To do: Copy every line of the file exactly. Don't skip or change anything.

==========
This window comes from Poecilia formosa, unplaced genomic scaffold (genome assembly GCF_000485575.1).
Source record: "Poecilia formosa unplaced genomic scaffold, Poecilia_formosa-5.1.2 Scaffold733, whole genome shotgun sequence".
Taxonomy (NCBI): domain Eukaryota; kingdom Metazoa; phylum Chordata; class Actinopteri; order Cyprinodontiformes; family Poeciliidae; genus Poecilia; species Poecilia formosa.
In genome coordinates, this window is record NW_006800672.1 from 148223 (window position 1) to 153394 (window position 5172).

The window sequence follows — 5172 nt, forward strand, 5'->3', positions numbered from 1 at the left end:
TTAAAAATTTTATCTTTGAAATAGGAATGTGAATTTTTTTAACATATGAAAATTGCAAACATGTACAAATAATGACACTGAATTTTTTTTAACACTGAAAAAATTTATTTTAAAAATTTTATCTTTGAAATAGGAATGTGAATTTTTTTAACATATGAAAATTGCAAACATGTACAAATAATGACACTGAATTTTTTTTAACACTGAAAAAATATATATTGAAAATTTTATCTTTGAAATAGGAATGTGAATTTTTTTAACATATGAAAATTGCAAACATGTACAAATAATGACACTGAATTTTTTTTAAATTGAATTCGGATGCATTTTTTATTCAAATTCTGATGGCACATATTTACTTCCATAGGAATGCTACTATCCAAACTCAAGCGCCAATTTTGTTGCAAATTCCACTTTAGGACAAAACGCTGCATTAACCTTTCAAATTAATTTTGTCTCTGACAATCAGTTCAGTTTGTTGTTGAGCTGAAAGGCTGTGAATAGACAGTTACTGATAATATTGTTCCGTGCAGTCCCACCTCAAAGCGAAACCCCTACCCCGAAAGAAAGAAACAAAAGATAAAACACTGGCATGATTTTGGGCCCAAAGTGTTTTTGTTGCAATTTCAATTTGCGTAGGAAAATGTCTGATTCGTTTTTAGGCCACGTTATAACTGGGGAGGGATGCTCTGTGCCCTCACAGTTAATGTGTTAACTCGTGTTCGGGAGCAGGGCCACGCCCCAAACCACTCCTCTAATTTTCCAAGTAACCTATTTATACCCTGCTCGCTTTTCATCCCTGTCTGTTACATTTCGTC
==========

This window comes from Poecilia formosa, unplaced genomic scaffold (genome assembly GCF_000485575.1).
Source record: "Poecilia formosa unplaced genomic scaffold, Poecilia_formosa-5.1.2 Scaffold733, whole genome shotgun sequence".
Taxonomy (NCBI): domain Eukaryota; kingdom Metazoa; phylum Chordata; class Actinopteri; order Cyprinodontiformes; family Poeciliidae; genus Poecilia; species Poecilia formosa.
In genome coordinates, this window is record NW_006800672.1 from 148223 (window position 1) to 153394 (window position 5172).

The window sequence follows — 5172 nt, forward strand, 5'->3', positions numbered from 1 at the left end:
TTAAAAATTTTATCTTTGAAATAGGAATGTGAATTTTTTTAACATATGAAAATTGCAAACATGTACAAATAATGACACTGAATTTTTTTTAACACTGAAAAAATTTATTTTAAAAATTTTATCTTTGAAATAGGAATGTGAATTTTTTTAACATATGAAAATTGCAAACATGTACAAATAATGACACTGAATTTTTTTTAACACTGAAAAAATATATATTGAAAATTTTATCTTTGAAATAGGAATGTGAATTTTTTTAACATATGAAAATTGCAAACATGTACAAATAATGACACTGAATTTTTTTTAAATTGAATTCGGATGCATTTTTTATTCAAATTCTGATGGCACATATTTACTTCCATAGGAATGCTACTATCCAAACTCAAGCGCCAATTTTGTTGCAAATTCCACTTTAGGACAAAACGCTGCATTAACCTTTCAAATTAATTTTGTCTCTGACAATCAGTTCAGTTTGTTGTTGAGCTGAAAGGCTGTGAATAGACAGTTACTGATAATATTGTTCCGTGCAGTCCCACCTCAAAGCGAAACCCCTACCCCGAAAGAAAGAAACAAAAGATAAAACACTGGCATGATTTTGGGCCCAAAGTGTTTTTGTTGCAATTTCAATTTGCGTAGGAAAATGTCTGATTCGTTTTTAGGCCACGTTATAACTGGGGAGGGATGCTCTGTGCCCTCACAGTTAATGTGTTAACTCGTGTTCGGGAGCAGGGCCACGCCCCAAACCACTCCTCTAATTTTCCAAGTAACCTATTTATACCCTGCTCGCTTTTCATCCCTGTCTGTTACATTTCGTC